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small_squareOn the last day of the San Diego Fringe Festival, there’s still one more chance to see “Oyster Boy” (today at 5 p.m.) and “The Desperate Characters of Mercer County” (6:30 p.m.), both at Space 4 Art. And both shows have moments of magic.

“Oyster Boy,” presented by the Haste Theatre from London draws on Tim Burton short stories in which boy (Italian gelato vendor) meets girl (blushing Brit), they wed, and – after a dinner of aphrodisiac oysters – they conceive a child who unfortunately has an oyster for a head. Two of the six women in the troupe play the couple, and the rest form a sort of Greek/Hawaiian chorus, narrating much of the tale to ukulele accompaniment. Oyster Boy is a dangly puppet, its limbs moved by troupe members who hold its hands or feet. A particularly sweet effect in this gentle and charming show happens when Oyster Boy goes swimming and finds, after not fitting in on land, that he’s in his element.

In “The Desperate Characters of Mercer County,” Jenna Ann MacGillis brings her ancestors, hard-scrabble farmers in Missouri, to life. Using minimal narration, she tells the story through masks, physical theater, object theater, and beautifully crafted puppets that include a marionette lamb, a downcast old woman, and delicate butterflies fluttering on sticks. There’s also a rich  score of American traditional music, directed by  Clint Davis, and played live by Davis on guitar, banjo, and autoharp, and voice; violinist Batya MacAdam-Somer; and Meghann Welsh on accordion and saw. The story is rather slow-moving and not deeply involving, but the power of “Desperate Characters” is in its tableaus of image and song, for instance, when MacGillis and Ali Dressell, wearing aprons, sift tight, imprisoning circles of flour around their feet to “Single Girl, Married Girl,” about how a girl’s brief freedom gives way to a life of drudgery.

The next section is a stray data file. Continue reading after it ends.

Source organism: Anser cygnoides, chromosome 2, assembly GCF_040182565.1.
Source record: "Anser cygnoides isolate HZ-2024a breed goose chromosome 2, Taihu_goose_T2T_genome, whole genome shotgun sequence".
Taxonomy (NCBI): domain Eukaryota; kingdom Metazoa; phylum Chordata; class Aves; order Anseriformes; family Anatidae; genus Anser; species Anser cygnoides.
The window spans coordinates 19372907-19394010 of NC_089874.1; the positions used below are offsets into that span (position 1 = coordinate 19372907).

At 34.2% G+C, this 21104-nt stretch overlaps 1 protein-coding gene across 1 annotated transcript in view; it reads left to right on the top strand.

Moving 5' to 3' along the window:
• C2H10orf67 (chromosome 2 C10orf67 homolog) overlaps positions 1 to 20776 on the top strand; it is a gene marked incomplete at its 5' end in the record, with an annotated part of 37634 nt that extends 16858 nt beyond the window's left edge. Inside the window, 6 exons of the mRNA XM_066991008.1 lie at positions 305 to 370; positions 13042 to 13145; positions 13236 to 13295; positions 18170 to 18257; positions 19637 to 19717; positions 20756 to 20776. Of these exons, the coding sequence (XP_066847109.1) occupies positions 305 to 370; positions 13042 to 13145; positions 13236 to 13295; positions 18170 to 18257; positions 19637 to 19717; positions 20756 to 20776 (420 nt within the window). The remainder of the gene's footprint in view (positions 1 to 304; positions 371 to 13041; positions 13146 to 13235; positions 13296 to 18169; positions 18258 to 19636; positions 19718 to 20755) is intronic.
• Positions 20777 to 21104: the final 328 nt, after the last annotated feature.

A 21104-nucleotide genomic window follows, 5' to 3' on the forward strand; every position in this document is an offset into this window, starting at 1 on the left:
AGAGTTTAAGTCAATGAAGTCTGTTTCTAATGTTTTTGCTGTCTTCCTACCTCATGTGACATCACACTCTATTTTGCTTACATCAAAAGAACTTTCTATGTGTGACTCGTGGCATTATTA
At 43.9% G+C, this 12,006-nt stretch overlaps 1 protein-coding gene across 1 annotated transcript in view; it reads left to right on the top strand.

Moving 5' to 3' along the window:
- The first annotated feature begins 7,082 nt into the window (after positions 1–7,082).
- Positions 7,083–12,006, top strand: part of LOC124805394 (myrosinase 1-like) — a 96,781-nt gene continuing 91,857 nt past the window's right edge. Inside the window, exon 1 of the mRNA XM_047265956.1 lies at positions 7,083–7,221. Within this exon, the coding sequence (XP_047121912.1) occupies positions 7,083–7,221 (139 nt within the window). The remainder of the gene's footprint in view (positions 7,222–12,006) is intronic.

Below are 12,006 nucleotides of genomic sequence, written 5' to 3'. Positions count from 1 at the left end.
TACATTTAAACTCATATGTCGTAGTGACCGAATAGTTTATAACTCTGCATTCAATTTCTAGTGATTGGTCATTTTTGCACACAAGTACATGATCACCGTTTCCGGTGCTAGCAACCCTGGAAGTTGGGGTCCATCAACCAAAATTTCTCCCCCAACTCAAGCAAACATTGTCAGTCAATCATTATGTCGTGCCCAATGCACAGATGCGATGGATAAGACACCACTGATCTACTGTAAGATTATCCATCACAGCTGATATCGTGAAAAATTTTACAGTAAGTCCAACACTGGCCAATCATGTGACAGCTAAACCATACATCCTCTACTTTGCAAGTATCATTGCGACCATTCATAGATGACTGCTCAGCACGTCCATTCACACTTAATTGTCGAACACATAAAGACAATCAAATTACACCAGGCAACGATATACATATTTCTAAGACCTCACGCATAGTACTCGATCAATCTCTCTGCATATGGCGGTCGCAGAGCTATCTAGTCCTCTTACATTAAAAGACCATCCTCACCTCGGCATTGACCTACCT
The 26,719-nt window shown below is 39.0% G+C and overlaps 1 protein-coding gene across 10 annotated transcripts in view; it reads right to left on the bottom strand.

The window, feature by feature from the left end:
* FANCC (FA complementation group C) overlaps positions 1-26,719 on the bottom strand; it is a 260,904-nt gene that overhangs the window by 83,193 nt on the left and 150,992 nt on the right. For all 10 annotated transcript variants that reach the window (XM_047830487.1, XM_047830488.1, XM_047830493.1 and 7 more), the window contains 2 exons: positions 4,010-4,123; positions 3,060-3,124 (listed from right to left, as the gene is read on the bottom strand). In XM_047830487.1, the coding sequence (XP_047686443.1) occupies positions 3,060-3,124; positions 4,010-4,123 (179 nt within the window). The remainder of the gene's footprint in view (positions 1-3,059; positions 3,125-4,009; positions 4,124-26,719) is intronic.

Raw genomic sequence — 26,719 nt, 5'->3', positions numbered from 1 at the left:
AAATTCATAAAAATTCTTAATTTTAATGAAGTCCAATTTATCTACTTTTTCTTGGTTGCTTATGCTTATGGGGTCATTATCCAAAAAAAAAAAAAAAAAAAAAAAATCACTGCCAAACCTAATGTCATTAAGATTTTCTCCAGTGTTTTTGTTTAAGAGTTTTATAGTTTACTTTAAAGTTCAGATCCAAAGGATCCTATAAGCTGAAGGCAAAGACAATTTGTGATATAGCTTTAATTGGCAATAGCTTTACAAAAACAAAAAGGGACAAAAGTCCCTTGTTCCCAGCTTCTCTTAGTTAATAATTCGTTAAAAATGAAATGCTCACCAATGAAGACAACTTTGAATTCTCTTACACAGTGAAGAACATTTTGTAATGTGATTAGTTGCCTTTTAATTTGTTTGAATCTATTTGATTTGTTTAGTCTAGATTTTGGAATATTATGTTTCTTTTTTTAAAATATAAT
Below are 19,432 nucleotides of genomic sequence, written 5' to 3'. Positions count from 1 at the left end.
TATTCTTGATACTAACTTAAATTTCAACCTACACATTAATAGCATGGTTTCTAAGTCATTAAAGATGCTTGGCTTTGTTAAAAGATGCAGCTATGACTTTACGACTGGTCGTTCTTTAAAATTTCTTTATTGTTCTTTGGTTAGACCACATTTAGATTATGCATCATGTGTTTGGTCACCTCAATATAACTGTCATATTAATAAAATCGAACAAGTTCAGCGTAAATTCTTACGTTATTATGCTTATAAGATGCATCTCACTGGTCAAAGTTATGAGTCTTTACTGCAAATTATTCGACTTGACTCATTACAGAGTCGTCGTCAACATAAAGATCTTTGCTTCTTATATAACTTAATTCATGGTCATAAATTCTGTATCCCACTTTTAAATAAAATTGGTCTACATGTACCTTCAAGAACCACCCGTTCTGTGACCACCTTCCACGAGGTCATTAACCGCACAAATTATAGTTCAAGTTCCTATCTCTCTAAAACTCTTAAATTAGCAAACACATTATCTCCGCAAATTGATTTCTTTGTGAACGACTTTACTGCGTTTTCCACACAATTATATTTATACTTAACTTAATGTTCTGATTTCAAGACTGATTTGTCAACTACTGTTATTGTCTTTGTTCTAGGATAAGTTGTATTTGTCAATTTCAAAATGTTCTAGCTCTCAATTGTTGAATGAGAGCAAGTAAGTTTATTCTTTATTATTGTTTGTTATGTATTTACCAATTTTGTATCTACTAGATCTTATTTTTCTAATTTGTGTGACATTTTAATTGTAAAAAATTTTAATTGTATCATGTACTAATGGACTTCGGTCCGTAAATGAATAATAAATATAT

Janice Steinberg

Janice Steinberg

Award-winning dance journalist Janice Steinberg has published more than 400 articles in the San Diego Union-Tribune, Dance Magazine, the Los Angeles Times, and elsewhere. She was a 2004 New York Times-National Endowment for the Arts fellow at the Institute for Dance Criticism and has taught dance criticism at San Diego State University. She is also a novelist, author of The Tin Horse (Random House, 2013). For why she's passionate about dance, see this article on her web site, The Tin Horse

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